If that’s the case, your pet should be just fine in the cargo area–but you’ll have to prepare for the trip a little differently than if they were going with you in the cabin.

Since they will be in their carrier alone and won’t have human contact for the duration of the flight, you will need to put them in a solid carrier rather than a soft one.

You should also give them an adequate amount of water and food if the trip is longer. Make it comfy in there by putting a blanket down or other cushion, as long as it doesn’t take up too much space. 

Supplies You’ll Need

Whether your cat is going with you in the cabin or making the journey in the cargo area, you’ll need specific supplies.

Put an absorbent potty pad in the carrier, just in case your cat goes to the bathroom. Bring a few extras with you so you can change it and clean up when necessary, as well as some latex gloves.

Bring along some of your cat’s food and a water bottle. If your cat is on any medication, be sure to bring this as well.

You will want a cat harness and a leash for when you go through TSA, as you’ll have to take him/her out of the carrier so they can X-ray it with your belongings.

You may also want to bring some cat treats, so you can encourage their good behavior. If you don’t have one yet, put a name tag/contact information on the carrier and also attach one to the harness, just in case your cat gets lost.

Here’s a checklist you can go through prior to leaving for the airport:

  • Harness
  • Leash
  • 2 name tags with contact information
  • Medication
  • Food 
  • Empty water bottle (fill up after you go through TSA)
  • Potty pads
  • Latex gloves

Training Before the Flight

Because your cat will be exposed to many new sounds and surroundings, it will make everything easier if you train them beforehand.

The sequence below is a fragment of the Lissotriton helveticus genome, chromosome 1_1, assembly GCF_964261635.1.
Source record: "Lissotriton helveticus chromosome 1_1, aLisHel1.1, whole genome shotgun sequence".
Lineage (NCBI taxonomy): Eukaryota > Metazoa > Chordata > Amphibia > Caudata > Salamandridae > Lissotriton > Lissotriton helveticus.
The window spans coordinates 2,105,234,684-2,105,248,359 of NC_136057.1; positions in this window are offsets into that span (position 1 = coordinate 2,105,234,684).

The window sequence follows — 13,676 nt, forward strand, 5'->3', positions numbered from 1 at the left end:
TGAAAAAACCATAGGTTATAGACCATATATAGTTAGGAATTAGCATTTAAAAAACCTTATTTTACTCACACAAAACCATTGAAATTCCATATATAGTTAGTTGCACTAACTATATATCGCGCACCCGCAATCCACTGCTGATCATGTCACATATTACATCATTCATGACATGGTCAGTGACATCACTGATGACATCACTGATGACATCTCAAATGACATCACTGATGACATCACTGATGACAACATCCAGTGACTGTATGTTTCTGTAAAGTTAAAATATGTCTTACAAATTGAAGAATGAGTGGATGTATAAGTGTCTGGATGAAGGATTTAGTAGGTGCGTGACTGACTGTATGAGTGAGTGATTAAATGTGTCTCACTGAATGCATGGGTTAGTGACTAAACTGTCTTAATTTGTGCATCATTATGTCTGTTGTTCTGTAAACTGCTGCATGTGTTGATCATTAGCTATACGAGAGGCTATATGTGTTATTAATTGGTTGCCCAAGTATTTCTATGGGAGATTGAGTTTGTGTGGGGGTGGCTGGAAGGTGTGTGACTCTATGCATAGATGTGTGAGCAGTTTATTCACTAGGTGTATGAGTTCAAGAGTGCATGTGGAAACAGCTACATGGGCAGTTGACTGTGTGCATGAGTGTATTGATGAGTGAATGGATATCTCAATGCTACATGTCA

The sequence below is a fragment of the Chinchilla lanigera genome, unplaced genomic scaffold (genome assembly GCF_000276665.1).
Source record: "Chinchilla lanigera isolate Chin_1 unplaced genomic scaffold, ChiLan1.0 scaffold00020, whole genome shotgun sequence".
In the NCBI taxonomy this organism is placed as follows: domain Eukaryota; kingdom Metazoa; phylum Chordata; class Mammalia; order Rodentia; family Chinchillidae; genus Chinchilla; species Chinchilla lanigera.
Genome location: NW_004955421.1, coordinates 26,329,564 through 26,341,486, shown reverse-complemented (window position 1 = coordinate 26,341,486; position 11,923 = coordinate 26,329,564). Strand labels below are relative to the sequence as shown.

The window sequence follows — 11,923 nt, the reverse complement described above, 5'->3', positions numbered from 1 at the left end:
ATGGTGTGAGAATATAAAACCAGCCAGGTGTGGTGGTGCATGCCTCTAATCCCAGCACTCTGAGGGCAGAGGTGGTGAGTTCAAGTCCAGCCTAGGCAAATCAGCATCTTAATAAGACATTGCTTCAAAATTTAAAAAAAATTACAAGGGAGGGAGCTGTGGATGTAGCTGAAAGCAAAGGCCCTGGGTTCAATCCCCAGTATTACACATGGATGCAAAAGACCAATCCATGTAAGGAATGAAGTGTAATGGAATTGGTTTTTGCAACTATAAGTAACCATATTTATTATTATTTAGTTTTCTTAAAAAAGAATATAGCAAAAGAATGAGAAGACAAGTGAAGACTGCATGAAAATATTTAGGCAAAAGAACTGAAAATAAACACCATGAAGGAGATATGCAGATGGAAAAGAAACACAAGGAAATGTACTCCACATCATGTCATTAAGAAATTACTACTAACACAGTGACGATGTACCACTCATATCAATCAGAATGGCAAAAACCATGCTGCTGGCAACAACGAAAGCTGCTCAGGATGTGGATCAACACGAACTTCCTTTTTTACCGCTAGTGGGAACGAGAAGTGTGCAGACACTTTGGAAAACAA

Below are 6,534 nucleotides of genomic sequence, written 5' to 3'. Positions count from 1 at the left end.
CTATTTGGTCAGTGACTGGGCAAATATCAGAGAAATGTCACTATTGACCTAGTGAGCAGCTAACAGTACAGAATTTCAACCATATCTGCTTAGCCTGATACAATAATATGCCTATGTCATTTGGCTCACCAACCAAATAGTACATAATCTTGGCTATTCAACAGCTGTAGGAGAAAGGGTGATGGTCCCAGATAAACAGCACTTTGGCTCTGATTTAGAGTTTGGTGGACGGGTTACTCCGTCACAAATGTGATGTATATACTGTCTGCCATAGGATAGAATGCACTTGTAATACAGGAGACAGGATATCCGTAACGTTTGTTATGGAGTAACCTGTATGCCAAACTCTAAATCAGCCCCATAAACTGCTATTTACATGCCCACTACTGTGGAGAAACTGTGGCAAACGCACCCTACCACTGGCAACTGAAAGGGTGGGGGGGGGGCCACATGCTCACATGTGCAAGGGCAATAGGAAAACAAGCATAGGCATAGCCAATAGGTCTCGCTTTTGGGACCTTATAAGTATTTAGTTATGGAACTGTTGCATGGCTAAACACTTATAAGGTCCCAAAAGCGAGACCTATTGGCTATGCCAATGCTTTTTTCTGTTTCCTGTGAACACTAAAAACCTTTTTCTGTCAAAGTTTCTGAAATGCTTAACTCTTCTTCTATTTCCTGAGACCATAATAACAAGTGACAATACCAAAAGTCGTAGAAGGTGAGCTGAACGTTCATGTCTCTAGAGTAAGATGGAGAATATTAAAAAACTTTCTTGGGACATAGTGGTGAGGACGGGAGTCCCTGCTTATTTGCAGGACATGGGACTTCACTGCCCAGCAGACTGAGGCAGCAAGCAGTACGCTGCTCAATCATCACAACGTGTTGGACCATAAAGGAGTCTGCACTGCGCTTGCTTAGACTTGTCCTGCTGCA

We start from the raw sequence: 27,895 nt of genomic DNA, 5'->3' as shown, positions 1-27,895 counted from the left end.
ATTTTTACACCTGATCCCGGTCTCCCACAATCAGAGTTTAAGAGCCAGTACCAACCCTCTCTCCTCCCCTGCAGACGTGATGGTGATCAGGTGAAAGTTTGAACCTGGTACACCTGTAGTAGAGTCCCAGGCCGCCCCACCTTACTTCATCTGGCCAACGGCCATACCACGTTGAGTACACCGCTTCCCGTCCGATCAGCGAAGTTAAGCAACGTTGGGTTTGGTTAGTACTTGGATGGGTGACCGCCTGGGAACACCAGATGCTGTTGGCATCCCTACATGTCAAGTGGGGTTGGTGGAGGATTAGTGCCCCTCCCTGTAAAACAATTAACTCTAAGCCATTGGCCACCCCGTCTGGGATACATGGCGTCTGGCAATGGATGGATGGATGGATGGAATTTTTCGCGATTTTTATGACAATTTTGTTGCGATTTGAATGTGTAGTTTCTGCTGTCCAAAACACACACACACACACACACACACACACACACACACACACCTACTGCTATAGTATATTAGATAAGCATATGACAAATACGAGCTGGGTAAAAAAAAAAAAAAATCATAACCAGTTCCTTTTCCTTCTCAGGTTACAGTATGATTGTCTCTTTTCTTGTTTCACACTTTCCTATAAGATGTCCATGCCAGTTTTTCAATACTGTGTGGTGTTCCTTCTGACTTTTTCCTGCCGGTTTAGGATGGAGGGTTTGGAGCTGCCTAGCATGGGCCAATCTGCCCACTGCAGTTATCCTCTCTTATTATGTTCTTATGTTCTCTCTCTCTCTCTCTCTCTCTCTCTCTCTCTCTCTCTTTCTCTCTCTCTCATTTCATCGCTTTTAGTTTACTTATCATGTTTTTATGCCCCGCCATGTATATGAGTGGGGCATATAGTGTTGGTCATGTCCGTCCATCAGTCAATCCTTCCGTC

Purchase the carrier and the harness/leash well before the flight. At one point each day, put the harness on them and place them inside the carrier.

As you get closer to the flight day, you can take them on trips to the store or mall, anywhere that introduces them to louder noise and bright lights. Give them treats along the way to reinforce that this is a positive experience.

Provide them plenty of play time/down time when you get home so they can associate it with happy events. 

If your cat doesn’t like being carried, try to get them used to it, as you will have to hold onto them while you go through security (this usually takes 10-20 minutes, as you won’t have to take them out of their carrier until you get to the X-ray machines). 

Day of Flight Preparations

On the morning of the flight, withhold breakfast from them, as you don’t want them to vomit inside the carrier in case they get motion sickness from the drive.

You can feed them at the airport if you’d like, once you are settled at the gate. Place them in the carrier at the last possible second before you leave the door.

Make sure that you have all the paperwork you need and pack all of your supplies. You can bring a blanket with you as well to cover the carrier if your cat gets overwhelmed with all the visual stimulus.

Though flying can be stressful for a cat, it is sometimes inevitable. By taking the necessary precautions and preparing ahead of time, you can reduce the anxiety associated with flying. 

Ashley is the co-founder of She is a professional writer, whose work has been seen in many top publications and websites, like Digital Trends, Opposing Views, Men's Health, and more. She is passionate about all animals, and loves her cats Felix and Lola. Ashley enjoys finding the best products and foods to ensure they're living their best lives possible!